Arthritis is the most common condition affecting the musculoskeletal system, with the knee and the hip being the two most commonly affected joints. Approximately 21 percent of adults in the United States live with arthritis, which is characterized by the slow and sometimes progressive loss of cartilage that covers the bones of a joint.
Many people assume medication or joint surgery are the only ways to curb arthritis pain, but increasing evidence shows that targeted exercise and strength training can actually delay or, in certain circumstances, even prevent the need for surgery.
Both the Centers for Disease Control and Prevention (CDC) and the Arthritis Foundation recommend exercise programs for hip and knee arthritis that include flexibility, strengthening, endurance, and balance. Yoga has all four components, making it a perfect tool for reducing arthritis pain and disability.
How yoga reduces arthritis pain
Practicing yoga strengthens the muscles around an effected joint, stabilizing it and reducing pain. People with hip and knee pain should focus on strengthening a few critical muscle groups: the knee flexors (hamstrings), knee extensors (quadriceps), hip extensors (glutes), and hip abductors (outer thighs).
Another reason strengthening these muscles is important: Say you have arthritis in your knee. The pain will likely cause you to put less weight on the joint and use it less. Over time, that lack of causes weakness in the surrounding muscles, which causes more pain. What’s more, when you use these muscles less, their range of motion is decreased…which causes more pain, which feeds right back into the cycle.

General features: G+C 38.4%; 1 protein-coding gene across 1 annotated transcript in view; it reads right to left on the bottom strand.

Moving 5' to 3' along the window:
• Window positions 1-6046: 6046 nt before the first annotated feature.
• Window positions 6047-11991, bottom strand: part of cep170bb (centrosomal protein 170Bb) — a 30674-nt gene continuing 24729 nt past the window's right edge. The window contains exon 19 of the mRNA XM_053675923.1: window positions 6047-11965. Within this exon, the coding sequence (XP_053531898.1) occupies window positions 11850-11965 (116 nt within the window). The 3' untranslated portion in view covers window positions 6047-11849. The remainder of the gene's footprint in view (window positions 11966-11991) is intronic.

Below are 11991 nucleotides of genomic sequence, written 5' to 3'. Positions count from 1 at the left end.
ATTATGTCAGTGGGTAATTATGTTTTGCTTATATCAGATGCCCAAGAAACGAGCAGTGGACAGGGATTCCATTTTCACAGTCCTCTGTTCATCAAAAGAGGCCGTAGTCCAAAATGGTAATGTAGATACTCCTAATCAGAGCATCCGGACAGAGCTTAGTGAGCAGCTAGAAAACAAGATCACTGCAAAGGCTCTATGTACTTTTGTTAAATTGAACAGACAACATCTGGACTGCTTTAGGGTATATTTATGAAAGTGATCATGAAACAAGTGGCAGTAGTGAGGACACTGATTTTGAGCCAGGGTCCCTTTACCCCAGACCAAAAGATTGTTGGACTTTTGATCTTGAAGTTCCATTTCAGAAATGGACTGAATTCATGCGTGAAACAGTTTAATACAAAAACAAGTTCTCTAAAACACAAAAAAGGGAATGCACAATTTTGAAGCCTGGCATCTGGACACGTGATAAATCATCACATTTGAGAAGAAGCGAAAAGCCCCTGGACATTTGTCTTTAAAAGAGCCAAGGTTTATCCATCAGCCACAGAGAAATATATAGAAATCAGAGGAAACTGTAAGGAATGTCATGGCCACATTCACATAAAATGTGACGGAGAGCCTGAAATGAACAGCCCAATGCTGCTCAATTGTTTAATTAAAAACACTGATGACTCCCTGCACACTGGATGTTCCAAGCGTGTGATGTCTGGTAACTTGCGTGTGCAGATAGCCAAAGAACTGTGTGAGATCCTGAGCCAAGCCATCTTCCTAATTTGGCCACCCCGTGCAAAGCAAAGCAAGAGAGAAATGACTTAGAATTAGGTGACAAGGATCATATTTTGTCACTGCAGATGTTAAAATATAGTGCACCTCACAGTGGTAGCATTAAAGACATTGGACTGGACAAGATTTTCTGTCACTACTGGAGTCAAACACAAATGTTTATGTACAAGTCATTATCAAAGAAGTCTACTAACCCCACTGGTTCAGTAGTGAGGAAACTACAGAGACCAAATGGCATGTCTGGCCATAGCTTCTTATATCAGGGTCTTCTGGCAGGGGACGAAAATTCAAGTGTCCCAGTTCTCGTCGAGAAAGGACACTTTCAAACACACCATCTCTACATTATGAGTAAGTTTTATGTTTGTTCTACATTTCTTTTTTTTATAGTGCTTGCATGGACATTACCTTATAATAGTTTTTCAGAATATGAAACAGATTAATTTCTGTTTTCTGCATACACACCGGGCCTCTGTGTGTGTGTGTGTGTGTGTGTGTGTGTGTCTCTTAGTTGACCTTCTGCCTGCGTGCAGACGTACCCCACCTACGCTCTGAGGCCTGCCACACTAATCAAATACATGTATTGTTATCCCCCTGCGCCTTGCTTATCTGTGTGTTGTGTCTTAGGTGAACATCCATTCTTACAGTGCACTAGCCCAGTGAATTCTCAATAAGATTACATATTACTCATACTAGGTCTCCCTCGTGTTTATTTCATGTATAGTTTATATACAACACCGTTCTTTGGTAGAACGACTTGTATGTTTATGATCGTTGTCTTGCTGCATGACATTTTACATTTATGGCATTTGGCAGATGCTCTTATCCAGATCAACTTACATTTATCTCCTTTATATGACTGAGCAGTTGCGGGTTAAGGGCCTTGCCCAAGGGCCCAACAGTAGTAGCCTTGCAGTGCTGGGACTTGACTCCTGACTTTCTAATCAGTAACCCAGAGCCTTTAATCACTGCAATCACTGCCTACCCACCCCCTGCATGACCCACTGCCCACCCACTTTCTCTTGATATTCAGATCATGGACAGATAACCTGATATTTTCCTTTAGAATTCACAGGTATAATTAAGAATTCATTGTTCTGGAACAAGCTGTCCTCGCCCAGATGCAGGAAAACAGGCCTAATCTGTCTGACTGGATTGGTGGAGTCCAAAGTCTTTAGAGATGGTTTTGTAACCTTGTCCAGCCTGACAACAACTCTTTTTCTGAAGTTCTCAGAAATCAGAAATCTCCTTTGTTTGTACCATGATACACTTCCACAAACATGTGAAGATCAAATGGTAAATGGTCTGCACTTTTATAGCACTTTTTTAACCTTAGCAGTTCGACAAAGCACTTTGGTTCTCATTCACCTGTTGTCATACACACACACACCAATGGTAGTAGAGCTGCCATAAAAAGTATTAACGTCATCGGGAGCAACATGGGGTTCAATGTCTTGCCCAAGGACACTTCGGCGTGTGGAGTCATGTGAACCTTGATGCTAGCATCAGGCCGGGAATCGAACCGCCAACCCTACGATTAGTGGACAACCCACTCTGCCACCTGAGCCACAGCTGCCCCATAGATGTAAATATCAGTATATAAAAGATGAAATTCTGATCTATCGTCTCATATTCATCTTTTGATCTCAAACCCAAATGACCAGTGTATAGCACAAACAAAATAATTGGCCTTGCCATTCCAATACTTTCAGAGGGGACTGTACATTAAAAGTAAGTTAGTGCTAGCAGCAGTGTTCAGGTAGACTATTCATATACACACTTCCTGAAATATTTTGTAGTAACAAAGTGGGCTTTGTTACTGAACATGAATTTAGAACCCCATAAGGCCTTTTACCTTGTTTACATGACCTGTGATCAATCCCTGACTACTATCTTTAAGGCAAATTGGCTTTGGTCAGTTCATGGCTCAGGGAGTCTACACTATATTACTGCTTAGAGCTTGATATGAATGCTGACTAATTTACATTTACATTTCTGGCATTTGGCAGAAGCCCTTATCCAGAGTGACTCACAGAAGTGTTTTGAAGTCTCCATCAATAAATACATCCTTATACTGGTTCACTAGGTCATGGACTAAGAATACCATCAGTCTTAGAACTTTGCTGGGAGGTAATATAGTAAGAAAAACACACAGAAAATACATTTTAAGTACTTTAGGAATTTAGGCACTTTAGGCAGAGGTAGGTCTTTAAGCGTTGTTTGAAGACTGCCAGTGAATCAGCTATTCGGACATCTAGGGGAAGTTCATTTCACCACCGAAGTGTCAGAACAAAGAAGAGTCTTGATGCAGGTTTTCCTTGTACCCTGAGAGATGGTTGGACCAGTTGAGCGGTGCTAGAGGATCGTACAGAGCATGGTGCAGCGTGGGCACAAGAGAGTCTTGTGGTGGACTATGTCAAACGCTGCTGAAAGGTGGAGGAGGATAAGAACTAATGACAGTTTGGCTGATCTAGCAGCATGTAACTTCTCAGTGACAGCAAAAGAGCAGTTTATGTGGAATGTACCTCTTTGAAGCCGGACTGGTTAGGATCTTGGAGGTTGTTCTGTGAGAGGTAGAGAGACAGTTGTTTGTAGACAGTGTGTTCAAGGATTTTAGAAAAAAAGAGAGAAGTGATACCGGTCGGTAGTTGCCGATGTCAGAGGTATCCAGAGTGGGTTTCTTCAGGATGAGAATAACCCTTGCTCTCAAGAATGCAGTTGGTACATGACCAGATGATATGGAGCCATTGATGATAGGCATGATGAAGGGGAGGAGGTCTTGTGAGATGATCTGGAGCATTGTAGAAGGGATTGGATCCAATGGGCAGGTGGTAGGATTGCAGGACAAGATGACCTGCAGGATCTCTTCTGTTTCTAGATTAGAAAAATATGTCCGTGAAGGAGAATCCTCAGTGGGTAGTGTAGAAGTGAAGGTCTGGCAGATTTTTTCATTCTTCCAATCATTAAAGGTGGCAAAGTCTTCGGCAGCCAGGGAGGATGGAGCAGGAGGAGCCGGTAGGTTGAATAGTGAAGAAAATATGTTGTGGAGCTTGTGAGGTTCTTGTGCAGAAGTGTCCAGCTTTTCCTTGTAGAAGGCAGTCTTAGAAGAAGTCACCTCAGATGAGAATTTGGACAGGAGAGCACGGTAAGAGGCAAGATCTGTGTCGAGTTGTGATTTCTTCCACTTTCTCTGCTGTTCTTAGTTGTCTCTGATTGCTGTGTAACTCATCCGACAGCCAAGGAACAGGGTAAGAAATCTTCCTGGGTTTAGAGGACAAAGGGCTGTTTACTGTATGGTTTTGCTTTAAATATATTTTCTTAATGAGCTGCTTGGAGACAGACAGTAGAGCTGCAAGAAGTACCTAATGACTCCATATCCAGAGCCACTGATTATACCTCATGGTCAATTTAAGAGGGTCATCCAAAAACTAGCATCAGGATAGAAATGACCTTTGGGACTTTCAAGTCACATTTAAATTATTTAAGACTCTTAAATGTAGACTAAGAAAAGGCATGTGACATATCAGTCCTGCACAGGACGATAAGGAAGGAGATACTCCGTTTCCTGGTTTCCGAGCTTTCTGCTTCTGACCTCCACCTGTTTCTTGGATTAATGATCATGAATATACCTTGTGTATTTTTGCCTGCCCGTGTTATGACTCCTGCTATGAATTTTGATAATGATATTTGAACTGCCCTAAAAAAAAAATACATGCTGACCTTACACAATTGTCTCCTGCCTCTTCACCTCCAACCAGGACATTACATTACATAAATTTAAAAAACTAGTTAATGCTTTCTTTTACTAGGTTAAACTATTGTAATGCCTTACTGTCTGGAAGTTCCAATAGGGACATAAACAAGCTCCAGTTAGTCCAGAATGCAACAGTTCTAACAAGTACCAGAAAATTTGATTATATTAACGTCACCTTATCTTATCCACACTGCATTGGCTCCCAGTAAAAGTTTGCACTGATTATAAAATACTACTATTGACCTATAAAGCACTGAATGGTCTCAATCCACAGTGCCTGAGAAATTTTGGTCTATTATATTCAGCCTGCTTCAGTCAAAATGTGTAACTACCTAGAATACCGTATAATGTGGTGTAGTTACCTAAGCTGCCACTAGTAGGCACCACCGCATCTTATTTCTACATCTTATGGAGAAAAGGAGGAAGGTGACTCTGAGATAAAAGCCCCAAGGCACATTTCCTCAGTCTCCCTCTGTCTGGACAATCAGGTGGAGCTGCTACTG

The solution: Adding these six poses—which strengthen the muscles around the hip and knee—to your practice.
Adhomukha Paschimottanasana name comes from the following Sanskrit words: adho, meaning “down”; mukha, meaning “face”; paschima, meaning “back” or “west”; uttana, meaning “intense stretch” or “straight” (referring to the back body); and asana, meaning “pose” or “posture.”
Utthita Parsvakonasana is one of my favorite poses. It improves your balance and strengthens your legs and the sides of your body, especially the side abdominal muscles on your top arm side.
Utthita Trikonasana, called extended triangle pose in English, requires nearly the same setup and execution as the regular triangle pose, except the stance is wider to open the pelvis, and the hand placement varies slightly.
Supta Virasana is the Sanskrit name for The Reclined Hero Pose. ‘Supta’ means ‘Lying Down’, ‘Vira’ means ‘An eminent man or Hero’ and ‘Asana’ means ‘Pose’. Supta Virasana is pronounced as “Soup-tah veer-AHS-anna”.